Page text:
By Love Banghart
As you become involved with a new breed, it helps to seek out an individual who can share their knowledge and experience with you.
Having a mentor is very much like having a good friend in a foreign country. They speak the language of the country. They know where to find the good things to buy. They know which items and what areas of the country to avoid, and they can educate you about the problems of the area. All of this knowledge is based upon firsthand experience. This friend’s experience and knowledge will save you unlimited time, money, and heartache. And it’s free to you – all you have to do is ask.
All too often, we are unaware of the great value that a knowledgeable individual can offer as we become involved with a new breed. As you grow and learn more, you will add additional mentors to your list of trusted resources, and you may disassociate yourself from early mentors if you find they have misguided you or lack the experience level you now are seeking. This is very much a normal pattern of learning and growing within the breed.
There are several ways to find a mentor. One is to contact the AKC Breed Referral representative for the breed. Each breed’s national club designates an individual to serve in this role, and that person can put you in contact with a mentor in your geographic area.
A second method is to visit local dog shows. Ideally, you can attend six to 10 shows and become acquainted with the exhibitors whom you see consistently competing and placing favorably, and who are well thought of by their peers. These folks have obviously had some experience and have used it to move toward success. If the person you ask is not comfortable serving as your mentor, they will likely refer you to someone who helped them in the past.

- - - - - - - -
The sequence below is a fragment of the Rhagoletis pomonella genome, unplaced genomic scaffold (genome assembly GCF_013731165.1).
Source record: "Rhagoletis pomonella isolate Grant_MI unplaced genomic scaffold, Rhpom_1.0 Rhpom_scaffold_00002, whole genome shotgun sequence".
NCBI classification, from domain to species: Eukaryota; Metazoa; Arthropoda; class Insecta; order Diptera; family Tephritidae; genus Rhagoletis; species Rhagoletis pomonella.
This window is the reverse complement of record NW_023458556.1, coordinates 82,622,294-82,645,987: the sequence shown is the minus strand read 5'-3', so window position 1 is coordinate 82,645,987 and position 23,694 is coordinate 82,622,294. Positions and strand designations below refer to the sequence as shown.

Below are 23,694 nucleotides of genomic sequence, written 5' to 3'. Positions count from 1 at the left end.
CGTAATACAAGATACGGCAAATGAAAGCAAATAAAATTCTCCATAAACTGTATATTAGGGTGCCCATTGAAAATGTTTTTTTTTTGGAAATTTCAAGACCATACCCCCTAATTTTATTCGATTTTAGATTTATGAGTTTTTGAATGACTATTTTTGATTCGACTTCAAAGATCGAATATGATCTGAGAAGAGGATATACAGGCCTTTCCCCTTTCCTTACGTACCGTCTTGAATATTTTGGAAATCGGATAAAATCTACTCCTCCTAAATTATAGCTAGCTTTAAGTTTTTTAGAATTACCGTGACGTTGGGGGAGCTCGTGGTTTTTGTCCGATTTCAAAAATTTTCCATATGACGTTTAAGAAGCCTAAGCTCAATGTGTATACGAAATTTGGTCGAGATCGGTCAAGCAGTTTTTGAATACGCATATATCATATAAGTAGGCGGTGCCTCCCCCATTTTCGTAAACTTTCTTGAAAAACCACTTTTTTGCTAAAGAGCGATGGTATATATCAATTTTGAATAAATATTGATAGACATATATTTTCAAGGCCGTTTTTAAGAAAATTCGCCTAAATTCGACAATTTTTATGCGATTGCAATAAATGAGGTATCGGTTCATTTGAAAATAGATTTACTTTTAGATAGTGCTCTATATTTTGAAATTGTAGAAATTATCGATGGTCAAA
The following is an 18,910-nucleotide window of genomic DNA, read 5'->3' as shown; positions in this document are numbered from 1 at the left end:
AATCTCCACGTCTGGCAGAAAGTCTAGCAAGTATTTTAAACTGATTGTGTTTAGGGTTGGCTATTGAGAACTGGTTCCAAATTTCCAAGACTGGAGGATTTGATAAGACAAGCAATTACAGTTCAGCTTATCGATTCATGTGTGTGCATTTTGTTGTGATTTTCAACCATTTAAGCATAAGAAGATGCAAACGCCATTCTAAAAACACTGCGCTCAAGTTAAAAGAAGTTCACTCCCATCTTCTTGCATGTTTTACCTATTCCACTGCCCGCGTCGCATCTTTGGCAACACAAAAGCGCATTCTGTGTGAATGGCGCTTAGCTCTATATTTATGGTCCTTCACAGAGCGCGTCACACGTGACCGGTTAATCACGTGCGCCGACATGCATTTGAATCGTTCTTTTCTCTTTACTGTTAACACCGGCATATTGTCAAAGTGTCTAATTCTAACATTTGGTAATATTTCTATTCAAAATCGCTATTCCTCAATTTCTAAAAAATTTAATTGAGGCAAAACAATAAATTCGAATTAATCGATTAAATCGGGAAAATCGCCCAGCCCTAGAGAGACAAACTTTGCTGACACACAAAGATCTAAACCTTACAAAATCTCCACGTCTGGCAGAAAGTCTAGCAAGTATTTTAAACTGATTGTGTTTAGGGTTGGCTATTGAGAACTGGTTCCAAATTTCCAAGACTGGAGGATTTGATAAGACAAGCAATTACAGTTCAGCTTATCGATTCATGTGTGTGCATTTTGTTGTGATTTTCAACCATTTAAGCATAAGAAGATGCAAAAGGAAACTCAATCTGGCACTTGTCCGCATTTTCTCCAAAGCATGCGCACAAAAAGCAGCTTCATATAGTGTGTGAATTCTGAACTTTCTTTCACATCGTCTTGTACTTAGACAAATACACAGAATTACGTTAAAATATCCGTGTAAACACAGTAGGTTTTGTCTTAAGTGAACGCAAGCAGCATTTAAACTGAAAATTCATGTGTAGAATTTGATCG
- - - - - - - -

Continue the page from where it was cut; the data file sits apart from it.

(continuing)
A third method is to obtain a subscription to the publication of the breed’s national parent club and become acquainted with the regular advertisers and club participants. Our breed’s parent club, the Chow Chow Club, Inc., has a list of club-approved breed mentors on the club website. These individuals are recognized by the club to have met the required experience levels to attain the role of mentor and are always happy to help you.
When selecting a mentor, make certain that the chosen individual is truly breed-oriented, rather than kennel- or self-oriented. A breed-oriented individual will find good things to say about their competitors’ dogs and dogs from other kennels and breeding programs, while a kennel- or self-oriented mentor will find goodness only in their own or associated bloodlines. Objectivity is a virtue of a good mentor.
Learn everything that you can from each and every experience, avoid making mistakes that have been made before, and talk, read, and listen – and vow to one day in the future share all that you have learned with a newcomer to the breed!
—Love Banghart, email@example.com, Chow Chow Club, Inc. (June 2013 AKC Gazette)